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Pay Attention to Those Doctor’s Notes

It should be obvious to most that an employee seeking FMLA leave must provide some type of notice to his or her employer. The question that often arises, however, is what type of notice suffices to confer an employee with FMLA protection? The FMLA regulations themselves offer little help in answering this question. Pursuant to these regulations, a notice will confer FMLA protection if it:

  • Is “sufficient” to make the employer aware that the employee needs FMLA-qualifying leave; and
  • Provides the anticipated timing and duration of the leave
But what exactly does a “sufficient” notice look like? Are employees required to expressly invoke the FMLA when requesting FMLA leave? Though courts generally assess the sufficiency of FMLA notice on a case-by-case basis, they are in agreement that employees need not expressly request FMLA leave in order to receive protection. This view was recently re-affirmed by the Eighth Circuit Court of Appeals in the case Wages v. Stuart Mgmt. Corp. In Wages, the plaintiff, a pregnant employee, began experiencing severe abdominal pain arising from her pregnancy. As a result, the plaintiff’s physician gave her a note limiting the amount of time she could work to 20 hours per week. Shortly after the plaintiff gave the note to her employer, she was terminated. The plaintiff’s employer rationalized the decision to terminate by asserting that the reduction in hours precluded the plaintiff from completing “the essential functions of her job.” The plaintiff then brought both an FMLA interference and retaliation claim. Both the plaintiff and the employer moved for summary judgment, which the district court denied for the employer but granted for the plaintiff. The employer appealed the district court’s decision, arguing, in part, that the plaintiff failed to provide adequate notice of a serious health condition. Specifically, the employer asserted that the plaintiff’s “doctor’s note was insufficient and [the plaintiff] never said or did anything beyond submitting the doctor’s note.” The Eighth Circuit disagreed, noting that “an employee who seeks leave for the first time for a FMLA-qualifying reason . . . need not expressly assert rights under the FMLA or even mention the FMLA. The court then determined the doctor’s note, by expressly referencing the plaintiff’s pregnancy and her need for leave, sufficed under the FMLA. As a result, the court affirmed summary judgment for the plaintiff. Though the court’s ruling in Wages should come as little surprise to those who follow FMLA jurisprudence, it does offer some important reminders to employers:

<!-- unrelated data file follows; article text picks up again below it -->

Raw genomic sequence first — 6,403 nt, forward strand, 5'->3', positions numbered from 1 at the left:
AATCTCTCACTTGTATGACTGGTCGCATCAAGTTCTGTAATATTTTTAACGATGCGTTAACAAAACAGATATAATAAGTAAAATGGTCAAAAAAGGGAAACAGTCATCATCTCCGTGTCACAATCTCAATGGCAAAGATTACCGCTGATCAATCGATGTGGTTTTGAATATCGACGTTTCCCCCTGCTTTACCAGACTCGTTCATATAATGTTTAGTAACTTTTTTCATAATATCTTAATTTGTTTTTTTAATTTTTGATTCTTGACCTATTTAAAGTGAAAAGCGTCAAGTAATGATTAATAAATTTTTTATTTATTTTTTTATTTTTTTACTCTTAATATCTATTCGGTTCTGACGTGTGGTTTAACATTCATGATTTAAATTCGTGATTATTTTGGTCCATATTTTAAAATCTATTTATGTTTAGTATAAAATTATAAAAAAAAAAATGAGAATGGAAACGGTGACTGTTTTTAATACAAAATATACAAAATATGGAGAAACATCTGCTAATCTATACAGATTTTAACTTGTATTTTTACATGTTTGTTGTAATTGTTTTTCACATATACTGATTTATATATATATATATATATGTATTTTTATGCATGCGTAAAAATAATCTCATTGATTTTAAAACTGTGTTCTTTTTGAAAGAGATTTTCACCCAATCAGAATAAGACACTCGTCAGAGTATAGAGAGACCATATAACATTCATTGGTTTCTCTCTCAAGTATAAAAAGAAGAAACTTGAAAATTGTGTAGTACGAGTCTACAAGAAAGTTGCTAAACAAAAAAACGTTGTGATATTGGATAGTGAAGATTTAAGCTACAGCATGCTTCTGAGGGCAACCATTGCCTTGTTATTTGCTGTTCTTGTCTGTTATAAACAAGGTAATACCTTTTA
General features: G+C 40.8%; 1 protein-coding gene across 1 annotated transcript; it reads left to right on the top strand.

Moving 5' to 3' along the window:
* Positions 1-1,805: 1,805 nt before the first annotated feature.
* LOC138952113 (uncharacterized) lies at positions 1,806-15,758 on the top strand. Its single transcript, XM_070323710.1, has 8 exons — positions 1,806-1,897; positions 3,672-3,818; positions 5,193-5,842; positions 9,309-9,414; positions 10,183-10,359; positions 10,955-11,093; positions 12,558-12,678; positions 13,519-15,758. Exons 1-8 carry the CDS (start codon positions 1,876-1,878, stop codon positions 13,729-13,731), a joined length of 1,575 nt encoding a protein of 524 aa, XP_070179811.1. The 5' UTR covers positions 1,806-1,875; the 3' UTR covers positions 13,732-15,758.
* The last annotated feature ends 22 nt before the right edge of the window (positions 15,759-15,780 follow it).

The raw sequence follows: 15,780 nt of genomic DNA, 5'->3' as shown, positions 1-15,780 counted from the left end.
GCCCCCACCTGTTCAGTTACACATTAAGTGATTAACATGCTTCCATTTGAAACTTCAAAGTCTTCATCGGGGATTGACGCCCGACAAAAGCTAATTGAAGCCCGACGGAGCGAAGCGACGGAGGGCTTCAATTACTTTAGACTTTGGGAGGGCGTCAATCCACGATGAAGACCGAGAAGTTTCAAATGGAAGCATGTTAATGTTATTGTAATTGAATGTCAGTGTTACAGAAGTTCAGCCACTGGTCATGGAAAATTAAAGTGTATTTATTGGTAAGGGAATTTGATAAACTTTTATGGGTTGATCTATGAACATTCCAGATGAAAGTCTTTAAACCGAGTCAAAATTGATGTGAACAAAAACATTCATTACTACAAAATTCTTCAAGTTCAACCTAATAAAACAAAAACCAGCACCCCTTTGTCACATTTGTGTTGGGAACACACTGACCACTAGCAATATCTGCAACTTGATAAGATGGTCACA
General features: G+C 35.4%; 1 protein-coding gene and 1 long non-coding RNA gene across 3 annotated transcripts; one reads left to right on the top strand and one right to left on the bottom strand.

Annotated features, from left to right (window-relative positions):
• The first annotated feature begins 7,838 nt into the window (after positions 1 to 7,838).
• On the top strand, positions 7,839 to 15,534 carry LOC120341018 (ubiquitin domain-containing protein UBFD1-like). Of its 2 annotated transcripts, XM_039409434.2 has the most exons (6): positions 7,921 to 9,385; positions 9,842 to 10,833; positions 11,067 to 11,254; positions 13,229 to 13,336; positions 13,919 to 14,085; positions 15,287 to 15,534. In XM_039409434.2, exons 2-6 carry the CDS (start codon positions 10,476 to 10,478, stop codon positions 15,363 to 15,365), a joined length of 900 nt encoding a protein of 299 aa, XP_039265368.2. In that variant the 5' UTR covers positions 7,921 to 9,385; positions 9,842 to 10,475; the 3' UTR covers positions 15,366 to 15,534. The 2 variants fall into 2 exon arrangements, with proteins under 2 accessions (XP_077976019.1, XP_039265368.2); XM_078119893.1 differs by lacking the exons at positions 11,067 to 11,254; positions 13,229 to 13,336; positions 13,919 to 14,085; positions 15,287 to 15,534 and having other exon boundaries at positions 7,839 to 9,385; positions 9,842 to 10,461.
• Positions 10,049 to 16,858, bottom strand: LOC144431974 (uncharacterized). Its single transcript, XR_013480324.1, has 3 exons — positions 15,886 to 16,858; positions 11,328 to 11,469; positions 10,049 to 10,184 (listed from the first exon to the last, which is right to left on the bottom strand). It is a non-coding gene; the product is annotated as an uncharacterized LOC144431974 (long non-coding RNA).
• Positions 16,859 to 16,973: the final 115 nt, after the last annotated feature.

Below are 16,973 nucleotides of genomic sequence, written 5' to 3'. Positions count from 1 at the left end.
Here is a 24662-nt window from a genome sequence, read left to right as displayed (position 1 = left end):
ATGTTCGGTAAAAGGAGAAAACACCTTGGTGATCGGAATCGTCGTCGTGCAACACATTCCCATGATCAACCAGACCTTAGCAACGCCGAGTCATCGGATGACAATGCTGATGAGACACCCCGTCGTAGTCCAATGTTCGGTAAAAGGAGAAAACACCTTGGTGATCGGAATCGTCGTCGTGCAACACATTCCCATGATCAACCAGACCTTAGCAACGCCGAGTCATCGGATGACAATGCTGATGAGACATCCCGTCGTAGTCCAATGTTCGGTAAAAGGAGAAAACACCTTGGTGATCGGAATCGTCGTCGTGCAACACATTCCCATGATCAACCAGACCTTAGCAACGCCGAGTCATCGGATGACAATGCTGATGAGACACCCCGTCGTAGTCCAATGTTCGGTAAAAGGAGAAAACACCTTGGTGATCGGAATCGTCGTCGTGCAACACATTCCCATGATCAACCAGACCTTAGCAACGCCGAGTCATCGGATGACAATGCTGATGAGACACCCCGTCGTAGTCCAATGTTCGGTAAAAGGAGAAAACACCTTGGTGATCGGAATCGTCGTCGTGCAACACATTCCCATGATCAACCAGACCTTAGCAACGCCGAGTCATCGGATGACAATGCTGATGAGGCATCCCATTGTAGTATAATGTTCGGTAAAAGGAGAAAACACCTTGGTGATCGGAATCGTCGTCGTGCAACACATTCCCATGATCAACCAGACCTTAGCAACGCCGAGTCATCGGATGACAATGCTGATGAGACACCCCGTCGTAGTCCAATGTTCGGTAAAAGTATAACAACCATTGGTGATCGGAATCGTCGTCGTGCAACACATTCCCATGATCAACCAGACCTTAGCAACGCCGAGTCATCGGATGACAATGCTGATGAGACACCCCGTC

• First, and foremost, employers should consider being exceedingly cautious about terminating or disciplining an employee who requests time off as a result of medical illness (even where the termination or discipline is unrelated to the time off request).
  • Second, if an employer receives a doctor’s note or any other information from an employee suggesting that the employee may have a medical condition, the employer should carefully consider whether the FMLA is implicated. If there is any doubt, the employer should consider sending the employee a notice of eligibility and rights under the FMLA.
  • Third, employers should consider providing regular FMLA training to managers and supervisors. Untrained managers may not understand how a medical note, or for that matter, an oral notice of a serious medical condition, may implicate the FMLA. This can result in a very expensive FMLA interference of retaliation claim.
  • Fourth, employers should consider developing and communicating a formal policy regarding leave requests (which may include a call-in policy for employees who are on leave). The policy should not only explain FMLA rights and responsibilities (which the DOL requires covered-employers to provide anyways), but it should also specify how the employer will implement its FMLA policy.
Though these reminders are not exhaustive, their implementation may help employers avoid potentially expensive FMLA pitfalls.


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